Last Friday NGO Working Group on Women, Peace and Security (NGOWG) held an informal meeting with three outstanding young women activists who are part of the Nobel Women’s Initiative “Sister-to-Sister Mentorship”. Maha Babeker, Alice Vilmaro, and Andrea Ixchíu do a fascinating job defending women’s rights in Sudan, South Sudan and Guatemala. Each of them shared with us their stories of everyday fight with violence and women’s rights abuse.
Maha Babeker has worked alongside Salmmah Women’s Resource Center in Khartoum, Sudan since 2010. Maha is currently a Monitoring and Evaluation Officer and is coordinating a project to advocate for the reform of adultery laws in Sudan. She has a long history as an activist—including participating in “One Billion Rising” and “16 Days of Activism Against Gender Violence”. She is engaged with promoting social justice and equality, reproductive and health issues, leadership training and education. Her greatest concern is criminal law of Sudan which infringes upon human rights and women’s rights in particular. Truly striking are examples of criminalized apostasy and adultery punishable by death. All Sudanese are subject to the government’s interpretation of Shari’ah (Islamic law). Apostasy from Islam is legally punishable by death under Article 126 of Sudan’s 1991 Criminal Act, same way as adultery is under Article 149 (by stoning!). Women are also bound by Shari'ah laws the way that men are not: while men can marry women of any religion, women are not allowed to marry non-Muslim men. Women, unlike men, cannot choose. In connection with this, there is a significant issue of forced marriages which is a way for some families to get rid of a ‘burden’ daughter. Not to mention women being arrested and detained even for their outfit. Women are deprived of their rights by their country’s law.
Andrea Ixchíu is a journalist and workshop facilitator dedicated to promoting indigenous women’s rights in Guatemala. Since childhood, Andrea has organized local campaigns to denounce violence against women in her community. She now delivers workshops to youth on preventing gender violence. As a journalist, Andrea writes for local and municipal papers to promote indigenous women’s participation in traditional leadership structures. Andrea told us that social movements, particularly women’s rights movements, become criminalized in Guatemala. The military government use war logic in domestic policies, war weapons against civilians and commit war crimes throughout the country. In Guatemala, where “minority is the ruling elite, not the thousands of civilians on the street” they are fighting with, women remain in danger of being raped. Andrea admitted that arrested women are treated in a different way than men which seems to be a minor fact comparing to the more than 200 rape cases per year taking place in Guatemala. What is more, the government not only has its spies in media, it also bribes women to lie about the situation publicly. However, they cannot cover all the terrible facts. For instance, they cannot cover the story of Yolanda Oquelí who was shot last year for being an activist and a human rights defender.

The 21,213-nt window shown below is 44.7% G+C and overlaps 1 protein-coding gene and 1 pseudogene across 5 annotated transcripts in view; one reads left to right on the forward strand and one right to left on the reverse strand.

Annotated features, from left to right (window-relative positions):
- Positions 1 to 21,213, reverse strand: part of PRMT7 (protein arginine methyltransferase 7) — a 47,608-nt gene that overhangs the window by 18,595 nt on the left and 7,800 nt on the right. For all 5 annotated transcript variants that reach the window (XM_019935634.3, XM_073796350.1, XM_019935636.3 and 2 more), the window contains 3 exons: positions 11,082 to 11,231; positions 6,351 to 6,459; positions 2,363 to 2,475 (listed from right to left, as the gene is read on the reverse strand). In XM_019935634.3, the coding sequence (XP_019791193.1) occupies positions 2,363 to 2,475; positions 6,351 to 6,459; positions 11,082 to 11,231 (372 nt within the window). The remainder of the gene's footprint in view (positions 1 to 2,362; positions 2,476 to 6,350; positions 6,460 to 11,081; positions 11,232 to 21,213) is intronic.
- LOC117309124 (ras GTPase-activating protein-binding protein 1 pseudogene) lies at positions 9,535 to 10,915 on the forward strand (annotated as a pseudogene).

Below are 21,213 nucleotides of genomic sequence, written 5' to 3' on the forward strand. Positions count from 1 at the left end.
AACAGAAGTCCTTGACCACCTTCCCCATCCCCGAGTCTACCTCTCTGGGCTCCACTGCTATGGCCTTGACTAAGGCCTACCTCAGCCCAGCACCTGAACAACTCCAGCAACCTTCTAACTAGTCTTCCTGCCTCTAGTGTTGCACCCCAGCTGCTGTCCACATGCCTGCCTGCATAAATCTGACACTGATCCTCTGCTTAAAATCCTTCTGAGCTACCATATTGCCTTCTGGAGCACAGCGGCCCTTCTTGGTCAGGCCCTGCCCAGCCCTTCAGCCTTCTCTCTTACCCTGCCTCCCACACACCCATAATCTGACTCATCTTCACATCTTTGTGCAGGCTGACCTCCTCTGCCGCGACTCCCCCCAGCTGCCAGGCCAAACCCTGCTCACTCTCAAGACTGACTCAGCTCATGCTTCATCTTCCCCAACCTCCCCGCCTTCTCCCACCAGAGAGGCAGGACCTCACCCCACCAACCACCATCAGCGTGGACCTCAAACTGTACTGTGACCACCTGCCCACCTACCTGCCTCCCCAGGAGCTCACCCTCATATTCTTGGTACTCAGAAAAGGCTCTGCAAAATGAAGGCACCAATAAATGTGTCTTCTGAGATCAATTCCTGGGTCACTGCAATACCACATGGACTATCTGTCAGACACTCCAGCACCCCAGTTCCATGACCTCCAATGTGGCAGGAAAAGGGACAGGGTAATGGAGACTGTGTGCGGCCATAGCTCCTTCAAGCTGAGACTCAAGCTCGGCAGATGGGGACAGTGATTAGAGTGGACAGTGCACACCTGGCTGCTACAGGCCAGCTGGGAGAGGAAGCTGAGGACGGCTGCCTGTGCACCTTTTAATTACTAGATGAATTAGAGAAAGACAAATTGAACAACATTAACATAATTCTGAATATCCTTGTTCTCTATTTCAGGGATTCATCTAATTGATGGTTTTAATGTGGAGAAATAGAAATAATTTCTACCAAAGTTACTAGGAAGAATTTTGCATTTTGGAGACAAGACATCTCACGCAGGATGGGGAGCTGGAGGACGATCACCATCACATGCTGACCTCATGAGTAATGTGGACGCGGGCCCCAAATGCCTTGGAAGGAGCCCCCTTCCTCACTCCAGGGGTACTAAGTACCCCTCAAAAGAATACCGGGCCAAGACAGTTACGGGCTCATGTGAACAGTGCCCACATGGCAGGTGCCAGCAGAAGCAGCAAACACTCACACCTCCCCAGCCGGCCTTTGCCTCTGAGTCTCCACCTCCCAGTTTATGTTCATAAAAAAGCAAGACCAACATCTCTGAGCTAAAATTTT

Alice Vilmaro, who is a Gender and Planning Officer with the Community Empowerment for Progress Organization (CEPO) in Juba, South Sudan, coordinates programs that promote the involvement of women and girls in South Sudan to achieve a lasting peace. CEPO’s program focuses on reporting human rights violations such as sexual and gender based violence, mitigating community conflicts and promoting peaceful co-existence among conflicting communities, as well as strengthening civic education in communities and public participation on governance issues. Alice believes that women can fill in the gaps between conflict groups in South Sudan and play a significant role in peacebuilding after the conflicts. She is also working alongside a civil society monitoring team to effectively implement UN Resolution 1325, which reaffirms the important role of women in the prevention and resolution of conflicts, peace negotiations, peacebuilding, peacekeeping, humanitarian response, and in post-conflict reconstruction, in the country. Alice told us that partnership programs with international missions as UNFPA and UN Women, and local missions as GBC (Greater Bor Community-USA programs focus on agriculture, promotion of education, promotion of quality public health and peace-building initiatives among the communities in Southern Sudan) are extremely important.
The reason why these women gathered together at this table is because they share something really important – desire to help women and stop the violence against them. They believe that pressure on their governments on the international level, diplomatic missions and data collecting could help women’s rights issues in their countries. They care, and they share their stories with us.